U.S. total import prices came in better than anticipated in February. On a sequential basis, total import prices rose 0.6 percent, as compared with consensus expectations of a rise of 0.3 percent. The upside surprise was driven by unexpected strength in non-petroleum import prices that rose 0.1 percent. Petroleum prices were up 4.7 percent, a second straight solid rise, in line with the recovery in energy prices after the sharp declines seen at the end of last year. At the other subcomponents level, the February report was a mixed bag. Imported foods and capital goods prices dropped, and autos came in flat. Nevertheless, prices of consumer goods ex-autos and industrial supplies excluding fuels rose strongly.
The annual trend in imported inflation has softened considerably in the last eight months, falling from 4.8 percent year-on-year in July 2018 to its current -1.3 percent. Some of that was a direct result of the drag from energy prices, with annual petroleum inflation shifting from 44.6 percent in July 2018 to -7.9 percent currently. However, the direction of travel toward weaker imported inflation is seen even in less-volatile measures such as import prices excluding fuels or food. The rate of imported inflation has decelerated for capital goods, autos and consumer goods ex autos. Imported inflation from China continued to be subdued at 0 percent sequentially and -0.7 percent year-on-year. Prices from Canada and Mexico rose in February.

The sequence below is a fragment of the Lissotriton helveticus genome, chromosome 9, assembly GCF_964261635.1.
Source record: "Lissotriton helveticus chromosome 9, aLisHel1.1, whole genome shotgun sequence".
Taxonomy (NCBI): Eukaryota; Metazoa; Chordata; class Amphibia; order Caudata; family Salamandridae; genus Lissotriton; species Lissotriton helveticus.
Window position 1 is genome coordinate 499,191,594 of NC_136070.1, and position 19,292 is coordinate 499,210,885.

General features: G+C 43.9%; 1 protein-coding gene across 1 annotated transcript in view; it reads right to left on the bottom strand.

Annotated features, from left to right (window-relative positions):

“We think the sharp drop in China PPI is likely spilling over to US import prices. There is also some anecdotal evidence that in response to tariffs from the US, Chinese firms may be lowering prices in order to remain competitive in the US market”, said Barclays in a research report.
At 17:00 GMT the FxWirePro's Hourly Strength Index of US Dollar was neutral at 1.42041 more details on FxWirePro's Currency Strength Index, visit http://www.fxwirepro.com/currencyindex